IQrouter for a non-technical acquaintance?

A woman in the neighbourhood asked me about poor wifi from her cable provider modem/router combo. I have experience getting much better WiFi from a router running OpenWrt than the unit she is running from our cable provider, but I'm not ready to recommend flashing a device to this person.

For a completely non-technical person is there anything better than the IQrouter these days? It looks like she could just plug it in and get SQM and airtime fairness and not need to worry about understanding anything?

If you're helping this person, why not just recommend a device you know about, and flash it for her? Set the root password, set up a basic SSID she uses, set up a password, and hand it off (non-contact COVID style).

I had a friend with bufferbloat issues causing problems for our video calls, and I happened to have an older TP-Link lying around, so I did this, it took me about a half hour, I left it by my front door, the friend dropped by and grabbed it.. instant improvement.

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Plus, you can configure it to have access to the configuration from outside, so you can support her remotely.

I really don't know this person. She was just asking me as I was a technical person in a conversation. I'm not comfortable supporting this stranger.

I was hoping if this router was OpenWrt based some people would have had experience with it to give it a thumbs up or warning to stay away from.

Another options is https://www.gl-inet.com : OpenWrt based and they are contributing back to OpenWrt.

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I would also recommend considering Google WiFi even though it is not OpenWrt based. Google supports those routers for a long time and it is truly set and forget. They are running open source Chromium OS.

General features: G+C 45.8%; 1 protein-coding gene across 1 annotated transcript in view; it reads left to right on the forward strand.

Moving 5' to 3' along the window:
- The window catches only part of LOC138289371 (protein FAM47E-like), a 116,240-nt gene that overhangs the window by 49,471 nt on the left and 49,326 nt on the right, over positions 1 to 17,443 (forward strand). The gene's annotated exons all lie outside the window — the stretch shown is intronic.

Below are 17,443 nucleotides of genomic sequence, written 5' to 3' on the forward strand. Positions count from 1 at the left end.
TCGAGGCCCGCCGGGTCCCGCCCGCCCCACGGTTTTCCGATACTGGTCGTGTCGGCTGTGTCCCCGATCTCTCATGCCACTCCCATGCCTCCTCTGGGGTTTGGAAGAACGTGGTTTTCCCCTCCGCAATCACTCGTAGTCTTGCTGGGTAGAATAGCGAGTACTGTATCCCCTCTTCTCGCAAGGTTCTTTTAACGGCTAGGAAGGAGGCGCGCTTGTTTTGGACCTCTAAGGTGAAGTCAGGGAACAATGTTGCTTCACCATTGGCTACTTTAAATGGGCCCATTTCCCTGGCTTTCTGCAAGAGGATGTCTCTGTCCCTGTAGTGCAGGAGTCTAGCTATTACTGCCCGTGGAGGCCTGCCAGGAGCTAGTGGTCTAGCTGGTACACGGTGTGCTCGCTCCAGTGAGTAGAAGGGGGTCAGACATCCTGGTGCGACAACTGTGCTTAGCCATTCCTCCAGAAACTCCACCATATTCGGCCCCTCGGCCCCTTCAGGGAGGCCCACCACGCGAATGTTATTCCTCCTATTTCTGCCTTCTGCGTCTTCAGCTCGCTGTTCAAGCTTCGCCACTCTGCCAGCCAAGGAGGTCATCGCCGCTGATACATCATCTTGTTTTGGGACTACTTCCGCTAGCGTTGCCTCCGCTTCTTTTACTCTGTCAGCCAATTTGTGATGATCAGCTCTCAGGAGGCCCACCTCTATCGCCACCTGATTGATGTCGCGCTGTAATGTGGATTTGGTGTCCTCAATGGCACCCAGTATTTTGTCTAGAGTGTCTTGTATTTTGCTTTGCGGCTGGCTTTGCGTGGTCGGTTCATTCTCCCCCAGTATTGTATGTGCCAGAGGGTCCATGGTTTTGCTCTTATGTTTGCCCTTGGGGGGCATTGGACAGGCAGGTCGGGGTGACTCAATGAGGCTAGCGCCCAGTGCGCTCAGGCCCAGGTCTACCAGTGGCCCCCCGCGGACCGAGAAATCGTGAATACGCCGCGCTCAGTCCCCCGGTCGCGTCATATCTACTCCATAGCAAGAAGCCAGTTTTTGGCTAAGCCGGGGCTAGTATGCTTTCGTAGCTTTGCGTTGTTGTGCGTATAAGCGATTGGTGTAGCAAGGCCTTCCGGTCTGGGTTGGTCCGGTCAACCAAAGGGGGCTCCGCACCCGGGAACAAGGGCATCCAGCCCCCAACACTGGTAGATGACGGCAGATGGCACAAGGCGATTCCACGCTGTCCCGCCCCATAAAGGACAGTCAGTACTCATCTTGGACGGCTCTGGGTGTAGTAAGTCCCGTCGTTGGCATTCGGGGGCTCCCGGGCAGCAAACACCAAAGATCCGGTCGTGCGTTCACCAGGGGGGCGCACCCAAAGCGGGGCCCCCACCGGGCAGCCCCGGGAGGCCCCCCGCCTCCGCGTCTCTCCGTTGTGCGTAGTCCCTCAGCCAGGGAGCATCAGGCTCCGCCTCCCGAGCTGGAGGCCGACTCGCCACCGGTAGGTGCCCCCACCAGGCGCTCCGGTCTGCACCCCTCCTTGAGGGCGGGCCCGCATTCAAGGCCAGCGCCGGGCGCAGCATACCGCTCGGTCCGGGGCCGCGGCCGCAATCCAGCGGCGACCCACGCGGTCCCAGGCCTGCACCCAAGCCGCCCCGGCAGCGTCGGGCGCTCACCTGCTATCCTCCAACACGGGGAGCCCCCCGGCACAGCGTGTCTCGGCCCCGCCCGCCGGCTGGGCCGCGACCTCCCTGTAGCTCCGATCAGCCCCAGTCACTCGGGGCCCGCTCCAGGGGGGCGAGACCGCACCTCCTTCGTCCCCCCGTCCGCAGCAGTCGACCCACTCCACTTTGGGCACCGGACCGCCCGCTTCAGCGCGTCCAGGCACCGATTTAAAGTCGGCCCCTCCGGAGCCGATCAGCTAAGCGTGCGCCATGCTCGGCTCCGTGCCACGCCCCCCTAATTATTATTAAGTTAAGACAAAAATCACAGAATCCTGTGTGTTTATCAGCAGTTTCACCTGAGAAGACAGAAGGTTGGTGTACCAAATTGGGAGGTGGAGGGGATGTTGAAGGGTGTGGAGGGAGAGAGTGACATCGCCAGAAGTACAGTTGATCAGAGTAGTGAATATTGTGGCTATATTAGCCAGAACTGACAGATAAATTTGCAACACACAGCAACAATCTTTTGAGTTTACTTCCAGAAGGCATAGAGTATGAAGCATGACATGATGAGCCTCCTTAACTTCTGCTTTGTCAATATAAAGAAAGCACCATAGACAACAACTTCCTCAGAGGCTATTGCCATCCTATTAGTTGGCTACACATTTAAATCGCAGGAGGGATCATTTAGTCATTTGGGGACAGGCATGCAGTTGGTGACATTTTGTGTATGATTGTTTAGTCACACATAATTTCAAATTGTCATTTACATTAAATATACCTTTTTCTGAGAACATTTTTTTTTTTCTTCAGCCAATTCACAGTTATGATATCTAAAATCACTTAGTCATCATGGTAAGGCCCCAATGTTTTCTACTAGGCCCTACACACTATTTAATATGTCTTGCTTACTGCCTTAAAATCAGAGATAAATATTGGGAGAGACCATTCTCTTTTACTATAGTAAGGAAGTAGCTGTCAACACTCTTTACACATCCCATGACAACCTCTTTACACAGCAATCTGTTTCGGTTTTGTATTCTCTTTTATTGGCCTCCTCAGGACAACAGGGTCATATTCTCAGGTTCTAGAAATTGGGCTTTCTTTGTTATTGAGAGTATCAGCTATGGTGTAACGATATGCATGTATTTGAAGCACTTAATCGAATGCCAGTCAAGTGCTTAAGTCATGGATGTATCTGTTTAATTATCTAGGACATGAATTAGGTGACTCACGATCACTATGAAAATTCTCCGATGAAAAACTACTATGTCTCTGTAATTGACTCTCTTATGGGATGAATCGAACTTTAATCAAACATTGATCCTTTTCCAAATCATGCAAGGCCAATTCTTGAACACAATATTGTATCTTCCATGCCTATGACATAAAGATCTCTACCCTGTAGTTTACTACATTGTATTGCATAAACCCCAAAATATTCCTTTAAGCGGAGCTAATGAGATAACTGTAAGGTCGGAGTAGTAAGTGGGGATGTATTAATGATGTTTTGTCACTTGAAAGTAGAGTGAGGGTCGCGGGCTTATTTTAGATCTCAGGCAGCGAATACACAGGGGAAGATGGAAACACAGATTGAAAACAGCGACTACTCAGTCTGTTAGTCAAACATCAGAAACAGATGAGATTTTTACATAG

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I would say not much, IMHO both IQrouter and to a lesser degree turris omnia/mox are suited for non-technical audiences (both offer automatic update notifications and have active developers behind them), the IQrouter has some bells an whistles in the SQM department...

I don't really have direct experience, have been following them for a while, and recommended them to a few folks, on ef which was very happy with it.

From what I've heard over time, an IQ Router is based on OpenWrt, uses the SQM improvements, not sure but maybe now uses the Airtime Queuing and Fairness of the Make-Wifi-Fast group? They seemed to have started with the C7 as a platform, but have migrated to faster hardware now. Their big thing is their own added features of self assessing the connection and self configuring the SQM, so a non tech savvy customer can just install and they're done. Maybe that's not news to the group here, but thought I'd mention in case...

Google Wifi has some kind of self configuring SQM?

fq_codel

So finally, after about 25 years of work on the Internet, Dave can now get about 2ms of latency between himself and a drummer across town in San Francisco, on fibre, even when his Internet is loaded. The experience is probably better for you too, if you happen to run Linux, FreeBSD, iOS or OSX, (which use fq_codel by default) or are using any of the routers that now incorporate these bufferbloat-fighting algorithms, like OpenWrt, dd-wrt, Google Wi-Fi, eero, ubiquiti, evenroute, netduma, fritzbox and so on.

Ah, hadnt read that one... Well, might be an purchase influencing piece of fact to know what exactly Google is implementing.

Woud be a bit of difference from it having basic fq-codel (baked in Linux kernel for a while), full recent cake (still getting dev improvements) , or having the make-wifi-fast code... (pretty rare and cutting edge) Maybe we could get Dave or Toke, to pop up and comment what he knows?

Can someone confirm that Google Wifi really does this right? Last I checked, which was a while ago, there was no bufferbloat management. No QoS at all other than prioritizing a single device for a limited time (a few hours max) on demand.